PROVIDENCE – In an effort to help shore up municipal balance sheets, the state’s general treasurer on Thursday announced legislation to encourage locally administered pension plans to join the state’s system.
There are currently 34 locally administered pension plans – entirely separate from the state-administered Municipal Employees’ Retirement System, or MERS. The plans report a combined $2.4 billion unfunded liability, representing the gap between how much money is set aside compared to how much money is owed in future benefits.
Nineteen of the plans are funded at less than 60 percent, a measure of assets to liabilities, and 12 are funded at less than 40 percent, according to a state report.
General Treasurer Seth Magaziner plans to submit legislation in the coming weeks that would allow the locally administered plans to join MERS if local governments and unions agree to gradually conform to MERS benefit structures.
“Too many locally managed municipal pension plans are struggling, costing cities and towns millions of dollars and threatening the retirement security of hard-working municipal employees,” Magaziner said in a statement. “This proposal provides a new tool for municipalities to get their pension plans back on track.”
The locally administered plans, excluded from the well-known state pension reform of 2011, championed by Gov. Gina M. Raimondo, are predominately for local firefighters, police officers and some municipal employees.
Local lawmakers for decades have failed to put enough money aside each year to cover future benefits. Unfunded liabilities in many cases have ballooned.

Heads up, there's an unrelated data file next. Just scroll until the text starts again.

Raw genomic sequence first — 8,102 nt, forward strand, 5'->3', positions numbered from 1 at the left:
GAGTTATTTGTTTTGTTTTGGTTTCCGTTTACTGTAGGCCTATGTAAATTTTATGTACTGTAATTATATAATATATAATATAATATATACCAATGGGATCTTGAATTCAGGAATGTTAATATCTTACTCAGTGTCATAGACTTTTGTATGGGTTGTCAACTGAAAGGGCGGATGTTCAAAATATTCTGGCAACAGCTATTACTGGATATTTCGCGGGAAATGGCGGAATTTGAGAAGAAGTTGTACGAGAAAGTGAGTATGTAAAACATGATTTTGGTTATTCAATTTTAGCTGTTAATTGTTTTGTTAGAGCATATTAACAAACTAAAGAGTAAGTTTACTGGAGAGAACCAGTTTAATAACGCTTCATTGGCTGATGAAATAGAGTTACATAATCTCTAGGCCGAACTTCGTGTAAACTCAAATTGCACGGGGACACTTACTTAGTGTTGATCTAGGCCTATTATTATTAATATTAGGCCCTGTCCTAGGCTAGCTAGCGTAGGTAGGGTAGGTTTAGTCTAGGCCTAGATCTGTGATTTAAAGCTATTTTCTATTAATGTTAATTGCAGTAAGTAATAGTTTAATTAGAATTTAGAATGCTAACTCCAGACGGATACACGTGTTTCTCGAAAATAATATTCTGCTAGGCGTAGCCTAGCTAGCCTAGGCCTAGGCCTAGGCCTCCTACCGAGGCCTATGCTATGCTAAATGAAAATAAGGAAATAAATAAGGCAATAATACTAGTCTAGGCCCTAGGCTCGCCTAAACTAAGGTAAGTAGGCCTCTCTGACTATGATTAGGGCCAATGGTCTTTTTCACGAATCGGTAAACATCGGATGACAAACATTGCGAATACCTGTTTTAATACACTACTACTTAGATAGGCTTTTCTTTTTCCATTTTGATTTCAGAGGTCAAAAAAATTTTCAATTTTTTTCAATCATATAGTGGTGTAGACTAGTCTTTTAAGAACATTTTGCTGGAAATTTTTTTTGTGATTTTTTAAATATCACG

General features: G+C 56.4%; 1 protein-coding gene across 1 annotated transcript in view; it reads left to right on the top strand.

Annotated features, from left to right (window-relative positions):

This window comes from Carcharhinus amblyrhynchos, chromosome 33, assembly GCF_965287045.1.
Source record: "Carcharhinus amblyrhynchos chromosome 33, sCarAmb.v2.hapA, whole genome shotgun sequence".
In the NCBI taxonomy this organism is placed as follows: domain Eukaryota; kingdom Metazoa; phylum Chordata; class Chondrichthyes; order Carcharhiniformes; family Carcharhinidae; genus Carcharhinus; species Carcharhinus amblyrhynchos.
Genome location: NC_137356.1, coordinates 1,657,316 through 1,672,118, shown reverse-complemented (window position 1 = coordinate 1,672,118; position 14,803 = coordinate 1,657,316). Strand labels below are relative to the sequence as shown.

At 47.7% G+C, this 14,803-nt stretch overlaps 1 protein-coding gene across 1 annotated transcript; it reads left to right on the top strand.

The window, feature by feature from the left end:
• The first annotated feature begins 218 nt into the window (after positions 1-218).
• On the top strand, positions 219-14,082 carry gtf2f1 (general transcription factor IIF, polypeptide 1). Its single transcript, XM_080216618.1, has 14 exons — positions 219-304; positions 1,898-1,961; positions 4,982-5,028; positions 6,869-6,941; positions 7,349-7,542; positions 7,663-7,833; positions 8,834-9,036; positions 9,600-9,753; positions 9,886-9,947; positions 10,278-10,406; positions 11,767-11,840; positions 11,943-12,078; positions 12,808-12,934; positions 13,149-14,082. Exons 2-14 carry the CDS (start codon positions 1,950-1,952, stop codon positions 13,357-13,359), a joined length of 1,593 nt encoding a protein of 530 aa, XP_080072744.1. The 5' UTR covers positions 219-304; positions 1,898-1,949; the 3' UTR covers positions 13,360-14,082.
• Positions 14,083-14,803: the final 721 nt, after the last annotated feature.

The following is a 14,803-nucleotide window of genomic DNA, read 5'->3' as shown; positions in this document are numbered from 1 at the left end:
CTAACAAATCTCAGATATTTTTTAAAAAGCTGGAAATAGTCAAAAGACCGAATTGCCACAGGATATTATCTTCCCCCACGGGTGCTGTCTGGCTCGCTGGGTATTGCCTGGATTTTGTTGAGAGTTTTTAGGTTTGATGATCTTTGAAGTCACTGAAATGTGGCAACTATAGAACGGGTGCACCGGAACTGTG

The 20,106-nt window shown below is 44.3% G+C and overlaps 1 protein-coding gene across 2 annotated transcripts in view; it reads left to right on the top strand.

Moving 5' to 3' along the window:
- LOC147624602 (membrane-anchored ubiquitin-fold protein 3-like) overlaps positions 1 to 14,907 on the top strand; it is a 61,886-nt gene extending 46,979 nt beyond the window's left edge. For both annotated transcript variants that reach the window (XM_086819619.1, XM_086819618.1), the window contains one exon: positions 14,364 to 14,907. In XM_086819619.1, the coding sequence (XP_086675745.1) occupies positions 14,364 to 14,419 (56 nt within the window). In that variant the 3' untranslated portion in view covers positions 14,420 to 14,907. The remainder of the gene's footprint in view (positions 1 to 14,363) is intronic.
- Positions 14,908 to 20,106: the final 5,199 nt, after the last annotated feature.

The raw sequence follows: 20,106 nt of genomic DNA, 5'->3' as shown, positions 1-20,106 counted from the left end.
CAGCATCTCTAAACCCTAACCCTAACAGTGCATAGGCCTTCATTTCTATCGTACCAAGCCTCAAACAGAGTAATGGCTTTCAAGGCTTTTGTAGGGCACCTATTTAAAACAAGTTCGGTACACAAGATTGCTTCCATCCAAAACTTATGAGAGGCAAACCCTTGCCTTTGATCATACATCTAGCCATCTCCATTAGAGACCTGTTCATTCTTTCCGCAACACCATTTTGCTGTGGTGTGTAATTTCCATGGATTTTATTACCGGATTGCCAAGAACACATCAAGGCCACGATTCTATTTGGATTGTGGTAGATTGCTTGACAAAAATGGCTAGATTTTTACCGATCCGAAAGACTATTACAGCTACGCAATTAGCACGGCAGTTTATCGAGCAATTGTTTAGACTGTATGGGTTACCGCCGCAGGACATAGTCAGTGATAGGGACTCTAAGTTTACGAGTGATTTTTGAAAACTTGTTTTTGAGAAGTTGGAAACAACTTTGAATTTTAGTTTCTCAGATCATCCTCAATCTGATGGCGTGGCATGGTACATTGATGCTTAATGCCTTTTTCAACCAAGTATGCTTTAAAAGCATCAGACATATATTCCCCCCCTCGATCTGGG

Magaziner’s legislation, dubbed “Healthy Local Pensions,” or HELP, would make it easier for municipal pension plans to enter MERS by offering longer amortization periods and allowing certain parts of the pension benefit structures for agreed-upon periods of time, provided everything meets actuarial guidelines. Municipalities could saves costs by handing over investment duties to the state, and in some instances realize stronger investment performances.
Entering MERS, however, would remain optional, protecting the state from potential legal pushback similar to what happened following the 2011 reform. It also places the responsibility of convincing local unions to join on local lawmakers. The latter requirement poses a tall order, as many of the local benefit structures are much more lucrative than what’s offered under MERS. Each proposal to enter MERS would also need to be approved by the state Retirement Board.
MERS comprises more than 100 plans and has an average funded status of 83 percent. Unlike the locally administered plans, lawmakers almost never fail to contribute 100 percent of what’s owed each year, as the state has legal authority to withhold funding from those that fail to do so. No such law regulates the habitually underfunded locally administered plans, which exacerbates the poor financial health of local funds and subsequently municipal balance sheets. An investigative series by PBN last year revealed such issues happening in cities and towns throughout the state.
Magaziner’s plan also would provide an option for “capped” plans, or those not accepting any new participants, to turn over fund management responsibilities to the state investment team without changing benefits. Because there’s no requirement to change benefits, this part of the legislation will likely be more attractive to members of the capped plans. Those plans would not be considered part of MERS, according to Magaziner.
“This proposal provides a new tool for municipalities to get their pension plans back on track,” Magaziner said.